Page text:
CONCORDE Partners with Local Fishers on Citizen Science Initiative
– DECEMBER 18, 2017
(From Fall 2017 Newsletter) Contributing Author: Jessie Kastler, CONCORDE Education and Outreach Coordinator
Following the Deepwater Horizon oil spill, scientists, including those now working with the Consortium for Oil Spill Exposure Pathways in Coastal River-Dominated Ecosystems (CONCORDE), heard many questions about the spill from local communities, fishers, and other stakeholders. They knew that much more research would be needed to understand the impacts of the spill. Because answers were not readily available, the scientists began to notice the public losing trust in them and the scientific process.
A community of local fishers in Mississippi, including many who are refugees from Vietnam, have relied on the Gulf of Mexico fisheries for their livelihood for many years. The community was harshly impacted by Hurricane Katrina in 2005 and again by the Deepwater Horizon oil spill in 2010. In some cases, their fishing boats were used in clean up and recovery efforts, so they felt especially connected to the event. They continue to seek answers about the spill’s impact on their livelihood more than seven years later.
Scientists and outreach coordinators with CONCORDE decided to expand on a partnership initiated in 2013 between the University of Southern Mississippi (USM) Marine Education Center (MEC) and the Mississippi Coalition of Vietnamese American Fisher Folks and Families (MSCVAFF), led by Thao Vu, to engage local fishers in the science CONCORDE is doing.
By building a bridge between the scientific community and local fishers, CONCORDE hopes the fishers will begin to understand and trust the process of science. Ideally, their involvement will empower them to speak for themselves and have a stronger voice in decision-making related to the resource they rely on for their livelihood.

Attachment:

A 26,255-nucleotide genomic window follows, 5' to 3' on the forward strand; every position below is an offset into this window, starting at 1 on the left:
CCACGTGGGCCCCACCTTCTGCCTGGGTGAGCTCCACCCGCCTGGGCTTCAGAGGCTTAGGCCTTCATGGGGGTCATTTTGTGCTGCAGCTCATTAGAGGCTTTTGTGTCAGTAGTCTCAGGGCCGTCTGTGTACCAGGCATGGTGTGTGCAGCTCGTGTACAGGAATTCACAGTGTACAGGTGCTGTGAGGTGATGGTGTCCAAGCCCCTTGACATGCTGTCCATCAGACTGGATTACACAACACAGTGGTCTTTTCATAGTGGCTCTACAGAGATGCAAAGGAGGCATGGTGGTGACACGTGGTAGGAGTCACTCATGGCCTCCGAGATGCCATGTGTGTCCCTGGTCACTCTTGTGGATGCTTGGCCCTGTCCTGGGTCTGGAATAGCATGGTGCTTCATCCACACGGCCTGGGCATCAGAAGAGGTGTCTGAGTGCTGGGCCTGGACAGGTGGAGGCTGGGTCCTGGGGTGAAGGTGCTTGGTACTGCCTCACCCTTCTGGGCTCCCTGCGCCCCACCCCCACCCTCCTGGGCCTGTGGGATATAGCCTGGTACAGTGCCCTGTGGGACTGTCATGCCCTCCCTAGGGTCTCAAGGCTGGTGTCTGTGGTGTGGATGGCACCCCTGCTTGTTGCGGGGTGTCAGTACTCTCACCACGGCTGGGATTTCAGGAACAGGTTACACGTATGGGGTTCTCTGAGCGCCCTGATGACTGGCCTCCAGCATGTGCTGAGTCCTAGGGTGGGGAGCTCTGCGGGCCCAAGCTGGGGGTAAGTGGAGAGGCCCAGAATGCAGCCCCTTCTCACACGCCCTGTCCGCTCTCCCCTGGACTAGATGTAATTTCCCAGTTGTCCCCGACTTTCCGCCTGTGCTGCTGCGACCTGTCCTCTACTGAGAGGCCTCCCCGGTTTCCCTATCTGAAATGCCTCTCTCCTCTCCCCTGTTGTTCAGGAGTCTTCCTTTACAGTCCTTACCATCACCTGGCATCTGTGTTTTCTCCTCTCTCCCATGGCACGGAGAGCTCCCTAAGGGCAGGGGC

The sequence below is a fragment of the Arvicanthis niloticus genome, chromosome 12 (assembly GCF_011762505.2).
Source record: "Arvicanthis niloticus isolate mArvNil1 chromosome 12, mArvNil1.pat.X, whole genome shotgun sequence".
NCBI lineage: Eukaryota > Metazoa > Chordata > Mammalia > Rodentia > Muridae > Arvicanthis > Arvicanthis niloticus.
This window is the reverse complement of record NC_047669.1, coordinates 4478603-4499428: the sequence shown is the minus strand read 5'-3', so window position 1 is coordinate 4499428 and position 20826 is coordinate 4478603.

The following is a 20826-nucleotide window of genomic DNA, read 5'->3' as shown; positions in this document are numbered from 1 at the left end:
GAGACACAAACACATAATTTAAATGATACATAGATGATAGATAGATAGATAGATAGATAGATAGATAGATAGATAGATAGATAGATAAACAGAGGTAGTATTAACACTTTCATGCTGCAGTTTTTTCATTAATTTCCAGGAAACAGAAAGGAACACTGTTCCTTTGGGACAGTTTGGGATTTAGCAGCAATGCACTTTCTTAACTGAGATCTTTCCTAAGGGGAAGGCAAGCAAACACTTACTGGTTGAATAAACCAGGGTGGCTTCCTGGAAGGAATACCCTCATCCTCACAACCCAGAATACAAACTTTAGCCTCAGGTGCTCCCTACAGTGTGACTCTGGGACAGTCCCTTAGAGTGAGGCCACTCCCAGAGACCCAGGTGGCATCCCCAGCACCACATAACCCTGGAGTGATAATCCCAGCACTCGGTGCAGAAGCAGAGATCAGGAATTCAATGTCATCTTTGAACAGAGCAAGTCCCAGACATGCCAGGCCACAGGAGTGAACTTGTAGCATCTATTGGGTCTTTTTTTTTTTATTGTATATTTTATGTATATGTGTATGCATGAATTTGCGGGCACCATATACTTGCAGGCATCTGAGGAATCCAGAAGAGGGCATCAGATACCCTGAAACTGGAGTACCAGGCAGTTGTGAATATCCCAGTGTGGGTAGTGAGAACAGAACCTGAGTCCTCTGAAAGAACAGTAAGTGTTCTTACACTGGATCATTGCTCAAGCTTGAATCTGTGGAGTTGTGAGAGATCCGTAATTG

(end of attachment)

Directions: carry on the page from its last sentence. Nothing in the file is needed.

CONCORDE’s three-year award through GoMRI provided an opportunity to further develop this partnership and create a long-term citizen science project to integrate the fishers into CONCORDE’s research. The goal is to teach them how to collect temperature and salinity measurements with depth, using conductivity-temperature- depth (CTD) casts. They are also taught how to take notes and record descriptions, adding valuable context to the data they collect. The data are used in CONCORDE’s modeling efforts to understand where oil could go along Mississippi’s complicated coastline. Depth profiles of temperature and salinity at various locations ground truth researchers’ models and help to parameterize them. At a recent training, one of CONCORDE’s modelers gave a presentation on how the data collected by the fishers is helping inform their research and improve the models.
Since 2016, CONCORDE has hosted four training workshops, and more than 24 fishers have participated. Of those, 20 have collected data during their fishing expeditions at least once.
They make five casts in a 24-hour period, during trips that last anywhere from a day to a week. Members of CONCORDE meet the fishers at the docks for conversation, to answer questions, to transfer equipment, and to get to know each other. When needed, Thao Vu attends and serves as an interpreter. CONCORDE compensates them for their time and efforts. The fishers appreciate being taken seriously as a part of the process.
The fishers are learning from the scientists, and incorporating them into CONCORDE’s research is helping to build that trust in the science and the scientific process that was questioned after Deepwater Horizon. But the initiative has had other benefits as well. The value the fishers provide to CONCORDE goes beyond data collection. Fishers have their own understanding of the ocean and the coast, from years spent working on the water. Their interpretations provide valuable new insights into the data, increasing understanding of the quality and limitations of the data, ultimately improving CONCORDE’s models and response capacity in the event of future oil spill events. The MSCVAFF and MEC will continue to build the relationship among researchers and fishers through a new grant from the National Academy of Sciences through which a USM toxicologist will conduct research to assess oil impact on Mississippi Sound oyster reefs.
To learn more, please visit the GoMRI website here.